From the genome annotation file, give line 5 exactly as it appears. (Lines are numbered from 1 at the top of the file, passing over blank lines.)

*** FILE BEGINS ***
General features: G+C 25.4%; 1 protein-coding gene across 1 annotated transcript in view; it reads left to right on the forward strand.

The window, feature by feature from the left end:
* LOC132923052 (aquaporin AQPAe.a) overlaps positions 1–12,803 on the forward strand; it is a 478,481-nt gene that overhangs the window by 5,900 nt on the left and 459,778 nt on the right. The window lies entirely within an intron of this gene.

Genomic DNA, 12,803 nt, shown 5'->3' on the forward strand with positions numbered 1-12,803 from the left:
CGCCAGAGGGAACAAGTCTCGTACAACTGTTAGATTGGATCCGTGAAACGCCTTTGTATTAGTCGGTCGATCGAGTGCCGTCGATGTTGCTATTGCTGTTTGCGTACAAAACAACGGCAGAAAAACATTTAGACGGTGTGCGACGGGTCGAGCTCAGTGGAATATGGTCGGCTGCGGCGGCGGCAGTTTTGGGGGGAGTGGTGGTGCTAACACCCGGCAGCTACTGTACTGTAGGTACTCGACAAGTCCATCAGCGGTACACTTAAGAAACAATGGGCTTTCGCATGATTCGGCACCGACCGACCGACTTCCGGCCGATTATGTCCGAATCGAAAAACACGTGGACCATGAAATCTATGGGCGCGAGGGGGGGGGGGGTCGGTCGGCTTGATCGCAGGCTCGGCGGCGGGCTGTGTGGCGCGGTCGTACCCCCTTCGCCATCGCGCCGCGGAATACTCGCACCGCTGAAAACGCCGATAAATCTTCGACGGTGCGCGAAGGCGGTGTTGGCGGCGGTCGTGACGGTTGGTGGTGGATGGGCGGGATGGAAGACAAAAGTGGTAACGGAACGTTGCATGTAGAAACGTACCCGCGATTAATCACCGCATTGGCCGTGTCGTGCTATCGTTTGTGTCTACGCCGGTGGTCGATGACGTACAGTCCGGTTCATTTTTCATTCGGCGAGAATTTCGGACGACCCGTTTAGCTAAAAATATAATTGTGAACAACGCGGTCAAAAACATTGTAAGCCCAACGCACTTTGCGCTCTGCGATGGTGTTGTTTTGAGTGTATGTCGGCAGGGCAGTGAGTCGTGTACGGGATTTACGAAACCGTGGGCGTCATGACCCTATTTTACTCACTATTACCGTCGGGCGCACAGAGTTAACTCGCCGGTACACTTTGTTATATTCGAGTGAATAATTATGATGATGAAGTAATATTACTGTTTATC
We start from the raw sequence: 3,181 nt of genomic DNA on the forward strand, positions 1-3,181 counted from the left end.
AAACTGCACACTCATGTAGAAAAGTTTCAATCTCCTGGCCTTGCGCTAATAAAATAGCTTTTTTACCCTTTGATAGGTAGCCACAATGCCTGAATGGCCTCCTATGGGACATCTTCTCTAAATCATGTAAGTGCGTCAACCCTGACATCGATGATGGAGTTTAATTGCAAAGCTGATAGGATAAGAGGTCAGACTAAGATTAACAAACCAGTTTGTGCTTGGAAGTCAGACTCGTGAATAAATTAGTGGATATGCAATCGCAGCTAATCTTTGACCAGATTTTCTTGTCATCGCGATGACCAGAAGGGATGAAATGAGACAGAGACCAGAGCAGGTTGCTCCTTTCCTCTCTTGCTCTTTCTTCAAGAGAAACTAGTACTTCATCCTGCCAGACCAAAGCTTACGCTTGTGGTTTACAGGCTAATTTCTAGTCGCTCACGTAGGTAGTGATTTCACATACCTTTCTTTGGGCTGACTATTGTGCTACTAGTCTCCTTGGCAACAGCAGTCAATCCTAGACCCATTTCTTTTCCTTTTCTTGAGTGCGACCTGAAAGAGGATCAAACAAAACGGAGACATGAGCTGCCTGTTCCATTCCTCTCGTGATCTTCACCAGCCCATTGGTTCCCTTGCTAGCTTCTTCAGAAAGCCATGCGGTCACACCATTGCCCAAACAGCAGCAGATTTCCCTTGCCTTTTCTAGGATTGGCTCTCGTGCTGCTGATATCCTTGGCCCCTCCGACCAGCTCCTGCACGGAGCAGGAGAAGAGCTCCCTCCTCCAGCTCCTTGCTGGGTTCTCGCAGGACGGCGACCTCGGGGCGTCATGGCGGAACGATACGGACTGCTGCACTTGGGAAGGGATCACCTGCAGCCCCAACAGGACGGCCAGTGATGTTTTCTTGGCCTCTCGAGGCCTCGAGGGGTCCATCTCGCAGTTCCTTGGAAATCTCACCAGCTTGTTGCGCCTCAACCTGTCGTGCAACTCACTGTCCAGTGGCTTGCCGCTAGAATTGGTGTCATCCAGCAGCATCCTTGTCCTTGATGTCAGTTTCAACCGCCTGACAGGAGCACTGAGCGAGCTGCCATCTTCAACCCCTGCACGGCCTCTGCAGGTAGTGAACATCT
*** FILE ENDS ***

CGCCAGAGGGAACAAGTCTCGTACAACTGTTAGATTGGATCCGTGAAACGCCTTTGTATTAGTCGGTCGATCGAGTGCCGTCGATGTTGCTATTGCTGTTTGCGTACAAAACAACGGCAGAAAAACATTTAGACGGTGTGCGACGGGTCGAGCTCAGTGGAATATGGTCGGCTGCGGCGGCGGCAGTTTTGGGGGGAGTGGTGGTGCTAACACCCGGCAGCTACTGTACTGTAGGTACTCGACAAGTCCATCAGCGGTACACTTAAGAAACAATGGGCTTTCGCATGATTCGGCACCGACCGACCGACTTCCGGCCGATTATGTCCGAATCGAAAAACACGTGGACCATGAAATCTATGGGCGCGAGGGGGGGGGGGGTCGGTCGGCTTGATCGCAGGCTCGGCGGCGGGCTGTGTGGCGCGGTCGTACCCCCTTCGCCATCGCGCCGCGGAATACTCGCACCGCTGAAAACGCCGATAAATCTTCGACGGTGCGCGAAGGCGGTGTTGGCGGCGGTCGTGACGGTTGGTGGTGGATGGGCGGGATGGAAGACAAAAGTGGTAACGGAACGTTGCATGTAGAAACGTACCCGCGATTAATCACCGCATTGGCCGTGTCGTGCTATCGTTTGTGTCTACGCCGGTGGTCGATGACGTACAGTCCGGTTCATTTTTCATTCGGCGAGAATTTCGGACGACCCGTTTAGCTAAAAATATAATTGTGAACAACGCGGTCAAAAACATTGTAAGCCCAACGCACTTTGCGCTCTGCGATGGTGTTGTTTTGAGTGTATGTCGGCAGGGCAGTGAGTCGTGTACGGGATTTACGAAACCGTGGGCGTCATGACCCTATTTTACTCACTATTACCGTCGGGCGCACAGAGTTAACTCGCCGGTACACTTTGTTATATTCGAGTGAATAATTATGATGATGAAGTAATATTACTGTTTATC